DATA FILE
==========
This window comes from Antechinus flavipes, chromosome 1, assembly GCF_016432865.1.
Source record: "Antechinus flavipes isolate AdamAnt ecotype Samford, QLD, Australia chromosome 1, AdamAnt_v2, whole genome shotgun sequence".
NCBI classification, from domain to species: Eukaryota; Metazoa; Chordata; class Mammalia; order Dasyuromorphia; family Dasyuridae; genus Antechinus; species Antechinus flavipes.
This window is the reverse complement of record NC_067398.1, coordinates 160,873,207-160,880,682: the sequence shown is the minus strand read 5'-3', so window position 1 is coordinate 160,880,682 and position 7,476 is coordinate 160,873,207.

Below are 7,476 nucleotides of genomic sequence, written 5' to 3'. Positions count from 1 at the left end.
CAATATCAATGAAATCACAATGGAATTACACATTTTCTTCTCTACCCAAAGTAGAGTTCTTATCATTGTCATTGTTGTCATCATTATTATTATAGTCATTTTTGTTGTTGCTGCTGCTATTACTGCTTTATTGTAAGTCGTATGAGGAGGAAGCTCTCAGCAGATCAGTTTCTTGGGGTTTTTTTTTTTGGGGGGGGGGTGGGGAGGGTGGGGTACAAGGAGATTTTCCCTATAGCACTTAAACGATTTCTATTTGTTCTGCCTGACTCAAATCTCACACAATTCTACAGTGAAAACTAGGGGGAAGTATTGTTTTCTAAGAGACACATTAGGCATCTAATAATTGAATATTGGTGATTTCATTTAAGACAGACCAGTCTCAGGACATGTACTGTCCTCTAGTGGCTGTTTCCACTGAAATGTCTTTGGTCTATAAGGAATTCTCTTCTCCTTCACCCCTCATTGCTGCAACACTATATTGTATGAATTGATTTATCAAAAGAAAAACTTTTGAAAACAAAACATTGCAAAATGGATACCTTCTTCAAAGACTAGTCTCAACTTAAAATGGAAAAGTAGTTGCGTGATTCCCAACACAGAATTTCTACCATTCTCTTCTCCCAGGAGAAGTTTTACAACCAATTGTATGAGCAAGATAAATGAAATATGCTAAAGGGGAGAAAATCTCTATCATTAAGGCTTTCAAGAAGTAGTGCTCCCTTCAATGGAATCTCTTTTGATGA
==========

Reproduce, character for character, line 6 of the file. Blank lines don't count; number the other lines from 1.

CAATATCAATGAAATCACAATGGAATTACACATTTTCTTCTCTACCCAAAGTAGAGTTCTTATCATTGTCATTGTTGTCATCATTATTATTATAGTCATTTTTGTTGTTGCTGCTGCTATTACTGCTTTATTGTAAGTCGTATGAGGAGGAAGCTCTCAGCAGATCAGTTTCTTGGGGTTTTTTTTTTTGGGGGGGGGGTGGGGAGGGTGGGGTACAAGGAGATTTTCCCTATAGCACTTAAACGATTTCTATTTGTTCTGCCTGACTCAAATCTCACACAATTCTACAGTGAAAACTAGGGGGAAGTATTGTTTTCTAAGAGACACATTAGGCATCTAATAATTGAATATTGGTGATTTCATTTAAGACAGACCAGTCTCAGGACATGTACTGTCCTCTAGTGGCTGTTTCCACTGAAATGTCTTTGGTCTATAAGGAATTCTCTTCTCCTTCACCCCTCATTGCTGCAACACTATATTGTATGAATTGATTTATCAAAAGAAAAACTTTTGAAAACAAAACATTGCAAAATGGATACCTTCTTCAAAGACTAGTCTCAACTTAAAATGGAAAAGTAGTTGCGTGATTCCCAACACAGAATTTCTACCATTCTCTTCTCCCAGGAGAAGTTTTACAACCAATTGTATGAGCAAGATAAATGAAATATGCTAAAGGGGAGAAAATCTCTATCATTAAGGCTTTCAAGAAGTAGTGCTCCCTTCAATGGAATCTCTTTTGATGA